ioi Diaspora

University of Chichester Under Fire: Threat to Unique African History Course Sparks Controversy

In a disturbing development, Professor Hakim Adi, the first Nigerian-British professor of the History of Africa and the African diaspora in the UK, faces the potential discontinuation of his esteemed course at the University of Chichester. The news emerged in July that the University intends to halt all recruitment to the Masters by Research (MRes) programme, sparking concerns over racial bias and the devaluation of African history.

The University’s decision to potentially terminate Professor Adi’s MRes course, without his consultation, has been met with widespread criticism. Observers argue that this move undermines the significance of Black history and African ancestry.

Professor Adi, a respected historian, author, and activist, has dedicated his life to the study and teaching of African history. His extensive work has highlighted the often overlooked contributions of Africans and people of African descent to British history, as well as the complex relationships between Africa and its diaspora.

The unique MRes course, initiated in 2017, is the only one of its kind in Europe. It was proposed at the History Matters conference in 2015 and has been supported by the University of Chichester. The course has been instrumental in producing six current Ph.D. students and has drawn support from within Britain, North America, Africa, the Caribbean, and Asia.

Despite its academic value, the University cites financial reasons for its decision. It claims to have invested over £700,000 into the programme since its inception, with only £150,000 recouped in tuition fees. Critics, however, argue that this justification commercializes education and overlooks the course’s educational importance.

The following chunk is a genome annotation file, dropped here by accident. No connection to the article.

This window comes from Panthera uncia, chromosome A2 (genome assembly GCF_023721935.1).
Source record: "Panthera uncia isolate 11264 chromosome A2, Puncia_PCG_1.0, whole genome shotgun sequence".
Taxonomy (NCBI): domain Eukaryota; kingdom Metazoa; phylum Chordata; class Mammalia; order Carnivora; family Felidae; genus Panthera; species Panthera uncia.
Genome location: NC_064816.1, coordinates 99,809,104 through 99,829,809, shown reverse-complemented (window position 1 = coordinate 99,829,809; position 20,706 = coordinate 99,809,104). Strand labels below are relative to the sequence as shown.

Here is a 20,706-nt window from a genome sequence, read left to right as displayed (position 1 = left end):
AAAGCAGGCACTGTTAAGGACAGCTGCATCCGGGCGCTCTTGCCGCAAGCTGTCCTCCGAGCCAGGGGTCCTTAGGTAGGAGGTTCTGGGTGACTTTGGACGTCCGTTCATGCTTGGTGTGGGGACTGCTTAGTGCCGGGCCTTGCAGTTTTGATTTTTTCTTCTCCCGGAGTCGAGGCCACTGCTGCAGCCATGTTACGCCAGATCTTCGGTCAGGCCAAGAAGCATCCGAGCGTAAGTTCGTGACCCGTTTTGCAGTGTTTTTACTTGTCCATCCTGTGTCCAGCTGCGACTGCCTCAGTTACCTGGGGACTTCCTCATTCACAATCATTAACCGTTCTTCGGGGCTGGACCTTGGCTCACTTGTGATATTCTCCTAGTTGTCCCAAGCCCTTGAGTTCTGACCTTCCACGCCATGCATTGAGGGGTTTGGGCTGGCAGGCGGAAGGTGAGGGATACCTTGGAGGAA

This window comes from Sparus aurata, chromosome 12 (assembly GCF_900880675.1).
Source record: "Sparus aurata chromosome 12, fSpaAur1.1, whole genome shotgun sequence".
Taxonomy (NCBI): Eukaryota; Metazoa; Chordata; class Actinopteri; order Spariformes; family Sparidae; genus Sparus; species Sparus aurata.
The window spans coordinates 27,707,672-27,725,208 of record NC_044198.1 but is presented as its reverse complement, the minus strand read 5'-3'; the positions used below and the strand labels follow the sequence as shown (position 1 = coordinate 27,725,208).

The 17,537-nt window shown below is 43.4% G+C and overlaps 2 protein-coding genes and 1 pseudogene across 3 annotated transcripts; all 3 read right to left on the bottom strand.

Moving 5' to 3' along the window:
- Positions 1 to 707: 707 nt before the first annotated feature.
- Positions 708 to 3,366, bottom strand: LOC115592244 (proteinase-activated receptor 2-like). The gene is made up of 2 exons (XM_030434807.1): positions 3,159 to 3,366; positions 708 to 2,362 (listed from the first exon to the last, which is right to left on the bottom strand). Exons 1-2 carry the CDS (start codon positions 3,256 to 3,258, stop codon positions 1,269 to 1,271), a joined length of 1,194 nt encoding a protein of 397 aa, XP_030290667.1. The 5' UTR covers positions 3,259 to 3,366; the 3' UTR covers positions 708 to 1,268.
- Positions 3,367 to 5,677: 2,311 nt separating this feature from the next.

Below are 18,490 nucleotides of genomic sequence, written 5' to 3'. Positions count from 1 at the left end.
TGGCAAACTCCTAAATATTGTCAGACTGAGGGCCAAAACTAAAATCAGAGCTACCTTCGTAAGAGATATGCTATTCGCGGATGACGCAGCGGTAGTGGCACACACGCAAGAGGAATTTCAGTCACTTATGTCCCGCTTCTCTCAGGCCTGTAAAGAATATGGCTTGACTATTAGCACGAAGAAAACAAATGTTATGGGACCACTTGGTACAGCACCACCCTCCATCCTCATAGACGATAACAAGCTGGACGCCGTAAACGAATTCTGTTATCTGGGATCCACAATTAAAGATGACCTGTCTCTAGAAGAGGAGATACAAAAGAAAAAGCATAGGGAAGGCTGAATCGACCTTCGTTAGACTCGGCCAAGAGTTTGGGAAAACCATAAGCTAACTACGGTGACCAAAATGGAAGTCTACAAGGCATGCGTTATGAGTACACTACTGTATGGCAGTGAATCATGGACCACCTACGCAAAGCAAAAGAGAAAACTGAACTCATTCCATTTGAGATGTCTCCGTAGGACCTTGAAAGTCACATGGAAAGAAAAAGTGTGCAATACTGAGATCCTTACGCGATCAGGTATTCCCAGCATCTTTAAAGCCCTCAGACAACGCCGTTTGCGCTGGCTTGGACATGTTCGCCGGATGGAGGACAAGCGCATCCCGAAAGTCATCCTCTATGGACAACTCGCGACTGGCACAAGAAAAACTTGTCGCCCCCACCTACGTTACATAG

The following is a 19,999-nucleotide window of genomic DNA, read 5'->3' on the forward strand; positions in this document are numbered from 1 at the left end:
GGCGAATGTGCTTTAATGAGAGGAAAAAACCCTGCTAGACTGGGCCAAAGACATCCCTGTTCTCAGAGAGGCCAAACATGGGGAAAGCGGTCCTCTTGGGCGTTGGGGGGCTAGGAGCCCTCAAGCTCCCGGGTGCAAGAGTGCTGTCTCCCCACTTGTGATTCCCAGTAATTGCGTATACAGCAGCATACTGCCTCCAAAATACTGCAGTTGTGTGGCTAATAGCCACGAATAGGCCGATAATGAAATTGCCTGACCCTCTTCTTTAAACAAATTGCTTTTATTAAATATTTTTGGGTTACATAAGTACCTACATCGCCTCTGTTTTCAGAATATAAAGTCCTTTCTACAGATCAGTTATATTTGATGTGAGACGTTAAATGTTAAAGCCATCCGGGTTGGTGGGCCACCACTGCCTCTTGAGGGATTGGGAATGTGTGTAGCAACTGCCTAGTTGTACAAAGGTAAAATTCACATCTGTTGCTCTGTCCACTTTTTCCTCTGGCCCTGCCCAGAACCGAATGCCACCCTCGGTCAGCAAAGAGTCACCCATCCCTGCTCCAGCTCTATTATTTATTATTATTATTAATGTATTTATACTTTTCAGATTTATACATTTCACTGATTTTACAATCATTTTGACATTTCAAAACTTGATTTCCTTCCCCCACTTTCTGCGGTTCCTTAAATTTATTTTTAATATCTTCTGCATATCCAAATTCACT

Critics further express the fear that suspending this unique course will create a gap in our understanding of African history and culture. They argue that it would limit students’ ability to fully comprehend Africa’s complex historical and present-day challenges, and hinder efforts to combat stereotypes about Africa.

As of August 5th, 2023, a petition on opposing the proposed discontinuation and Professor Adi’s dismissal has gathered over 10,000 signatures. Critics are calling for greater transparency from the University and for it to invest more resources into promoting the course.

The decision to halt Professor Adi’s course is viewed by many as an affront to Black academia. The course is seen as vital in providing a comprehensive education that includes an understanding of international history, and equipping students to engage intelligently with the global community. Critics are urging the University of Chichester to reconsider its decision.

SOURCE: Nigerian Tribune

IMAGE: Kentake Page

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